- 北海道大学大学院国際広報メディア・観光学院 = Graduate School of International Media, Communication, and Tourism Studies, Hokkaido University
- vol.6, pp.113-134, 2008-03-21
Nowadays civil society in Japan is in the midst of a great transformation at a time when 'publicness', which used to belong to the authorities, should now involve those whom are concerned with administrative and fiscal reforms. Consequently, people in local communities have growing commitments to participate in policymaking directly, in a so-called 'partnership'. Furthermore, there is a growing interest in how the authorities should reform their environmental, welfare, and urban development policies at the regional level. It is certain that decision-making should depend on how well the residents of the local district facilitate consensus-building efforts among themselves. Prior to accomplishing agreement, mutual understanding is called for by means of communication in the local community. This is the reason why I discuss the theoretical possibilities of the Chonaikai (neighborhood association) within the framework of civil public sphere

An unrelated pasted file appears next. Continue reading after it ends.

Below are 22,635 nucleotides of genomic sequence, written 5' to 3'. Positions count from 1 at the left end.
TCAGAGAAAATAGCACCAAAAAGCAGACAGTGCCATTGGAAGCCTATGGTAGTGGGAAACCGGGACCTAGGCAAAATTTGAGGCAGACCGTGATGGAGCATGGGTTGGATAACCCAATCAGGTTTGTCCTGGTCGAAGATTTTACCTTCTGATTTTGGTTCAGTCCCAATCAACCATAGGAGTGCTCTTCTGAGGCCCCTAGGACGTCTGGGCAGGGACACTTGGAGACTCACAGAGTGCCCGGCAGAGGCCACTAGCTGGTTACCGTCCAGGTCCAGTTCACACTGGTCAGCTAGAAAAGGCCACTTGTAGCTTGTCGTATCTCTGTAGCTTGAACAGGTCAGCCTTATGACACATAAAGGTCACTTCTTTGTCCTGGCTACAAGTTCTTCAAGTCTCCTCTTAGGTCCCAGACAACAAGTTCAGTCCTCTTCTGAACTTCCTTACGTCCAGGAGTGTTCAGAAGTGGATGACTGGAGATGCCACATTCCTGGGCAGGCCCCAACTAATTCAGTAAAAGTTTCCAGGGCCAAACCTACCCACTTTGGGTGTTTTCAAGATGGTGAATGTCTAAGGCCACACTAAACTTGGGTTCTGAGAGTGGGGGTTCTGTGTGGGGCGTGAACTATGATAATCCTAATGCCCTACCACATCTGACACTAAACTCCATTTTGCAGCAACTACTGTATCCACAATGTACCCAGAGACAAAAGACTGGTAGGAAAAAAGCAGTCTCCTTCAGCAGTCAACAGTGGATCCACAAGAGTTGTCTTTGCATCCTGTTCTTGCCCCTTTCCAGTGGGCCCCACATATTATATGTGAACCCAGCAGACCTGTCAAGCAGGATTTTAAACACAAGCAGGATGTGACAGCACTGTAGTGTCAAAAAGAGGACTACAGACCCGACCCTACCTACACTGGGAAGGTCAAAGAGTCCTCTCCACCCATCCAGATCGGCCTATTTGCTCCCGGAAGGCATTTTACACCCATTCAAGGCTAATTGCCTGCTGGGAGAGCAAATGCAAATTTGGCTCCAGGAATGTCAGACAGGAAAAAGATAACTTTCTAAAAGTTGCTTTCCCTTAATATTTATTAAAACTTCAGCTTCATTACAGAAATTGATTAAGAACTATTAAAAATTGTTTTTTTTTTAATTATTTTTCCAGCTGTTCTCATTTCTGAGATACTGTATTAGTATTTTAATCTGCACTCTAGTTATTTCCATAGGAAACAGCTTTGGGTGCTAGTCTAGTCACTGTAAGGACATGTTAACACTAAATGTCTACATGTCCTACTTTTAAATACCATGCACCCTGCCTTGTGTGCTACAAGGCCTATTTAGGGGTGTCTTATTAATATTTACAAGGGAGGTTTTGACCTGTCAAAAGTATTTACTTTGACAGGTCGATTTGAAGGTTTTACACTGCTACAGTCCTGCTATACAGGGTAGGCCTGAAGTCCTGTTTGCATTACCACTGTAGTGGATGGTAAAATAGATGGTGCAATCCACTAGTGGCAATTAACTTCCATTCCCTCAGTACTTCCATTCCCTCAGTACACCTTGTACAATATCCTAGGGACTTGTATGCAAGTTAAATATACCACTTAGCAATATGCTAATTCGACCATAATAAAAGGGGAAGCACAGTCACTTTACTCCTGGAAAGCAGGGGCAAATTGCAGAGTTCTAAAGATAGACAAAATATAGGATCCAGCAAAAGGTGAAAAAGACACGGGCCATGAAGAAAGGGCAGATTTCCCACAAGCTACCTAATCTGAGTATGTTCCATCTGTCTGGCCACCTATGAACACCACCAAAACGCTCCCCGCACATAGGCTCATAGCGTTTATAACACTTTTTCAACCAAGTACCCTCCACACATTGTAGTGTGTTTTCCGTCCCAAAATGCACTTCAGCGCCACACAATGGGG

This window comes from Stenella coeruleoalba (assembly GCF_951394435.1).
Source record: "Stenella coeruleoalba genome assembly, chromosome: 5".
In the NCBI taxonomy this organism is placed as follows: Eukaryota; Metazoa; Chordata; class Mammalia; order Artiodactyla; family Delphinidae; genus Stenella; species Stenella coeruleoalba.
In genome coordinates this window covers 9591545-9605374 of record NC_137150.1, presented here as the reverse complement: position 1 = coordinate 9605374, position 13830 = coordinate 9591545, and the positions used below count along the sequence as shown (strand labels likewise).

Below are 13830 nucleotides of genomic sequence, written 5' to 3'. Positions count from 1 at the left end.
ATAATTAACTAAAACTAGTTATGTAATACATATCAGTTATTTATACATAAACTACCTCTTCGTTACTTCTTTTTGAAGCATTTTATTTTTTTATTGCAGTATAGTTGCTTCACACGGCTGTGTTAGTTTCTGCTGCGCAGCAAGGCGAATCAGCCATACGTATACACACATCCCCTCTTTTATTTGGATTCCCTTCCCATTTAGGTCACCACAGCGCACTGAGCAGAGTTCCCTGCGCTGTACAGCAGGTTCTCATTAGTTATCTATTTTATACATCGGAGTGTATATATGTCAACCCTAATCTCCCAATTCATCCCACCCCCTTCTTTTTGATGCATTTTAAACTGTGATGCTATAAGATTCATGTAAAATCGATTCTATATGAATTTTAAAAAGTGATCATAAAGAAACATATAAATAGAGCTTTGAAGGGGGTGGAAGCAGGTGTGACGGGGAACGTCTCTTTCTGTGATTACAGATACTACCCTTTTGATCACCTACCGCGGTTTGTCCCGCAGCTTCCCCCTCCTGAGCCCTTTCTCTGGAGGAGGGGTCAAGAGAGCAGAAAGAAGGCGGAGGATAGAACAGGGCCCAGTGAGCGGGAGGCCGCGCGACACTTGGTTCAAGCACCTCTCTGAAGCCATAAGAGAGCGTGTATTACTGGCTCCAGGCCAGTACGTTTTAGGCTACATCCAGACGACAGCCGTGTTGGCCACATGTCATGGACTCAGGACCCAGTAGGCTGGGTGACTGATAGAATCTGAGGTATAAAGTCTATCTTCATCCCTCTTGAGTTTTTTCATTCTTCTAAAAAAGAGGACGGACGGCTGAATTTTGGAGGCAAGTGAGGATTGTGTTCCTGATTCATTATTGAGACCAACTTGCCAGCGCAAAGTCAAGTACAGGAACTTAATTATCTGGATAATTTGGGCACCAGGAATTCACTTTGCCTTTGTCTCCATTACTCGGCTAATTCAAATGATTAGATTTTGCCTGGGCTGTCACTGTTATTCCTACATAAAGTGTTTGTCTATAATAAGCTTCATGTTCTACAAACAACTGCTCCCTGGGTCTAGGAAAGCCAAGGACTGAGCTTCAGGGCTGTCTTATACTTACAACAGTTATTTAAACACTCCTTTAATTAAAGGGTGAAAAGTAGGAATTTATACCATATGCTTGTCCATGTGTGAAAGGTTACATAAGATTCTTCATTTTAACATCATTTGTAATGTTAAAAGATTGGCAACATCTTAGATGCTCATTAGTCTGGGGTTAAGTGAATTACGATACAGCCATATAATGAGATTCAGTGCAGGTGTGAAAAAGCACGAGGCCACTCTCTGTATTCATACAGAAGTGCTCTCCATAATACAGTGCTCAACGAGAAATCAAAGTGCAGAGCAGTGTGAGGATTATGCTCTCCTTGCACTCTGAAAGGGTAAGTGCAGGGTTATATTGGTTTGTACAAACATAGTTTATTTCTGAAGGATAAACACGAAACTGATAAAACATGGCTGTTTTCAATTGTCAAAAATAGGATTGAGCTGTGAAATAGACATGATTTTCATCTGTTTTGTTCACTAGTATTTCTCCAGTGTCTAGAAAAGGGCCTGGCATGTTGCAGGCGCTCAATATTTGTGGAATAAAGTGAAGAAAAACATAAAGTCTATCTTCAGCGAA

(Harbermas 1973), that is described as a communication space in order to present an ideal model of the Chonaikai. I argue that the ideal model should be considered as a voluntary association, in which the people establish agendas relevant to self-evident 'living', some of which might result in the raising of political issues in civil society by means of intersubjective communication.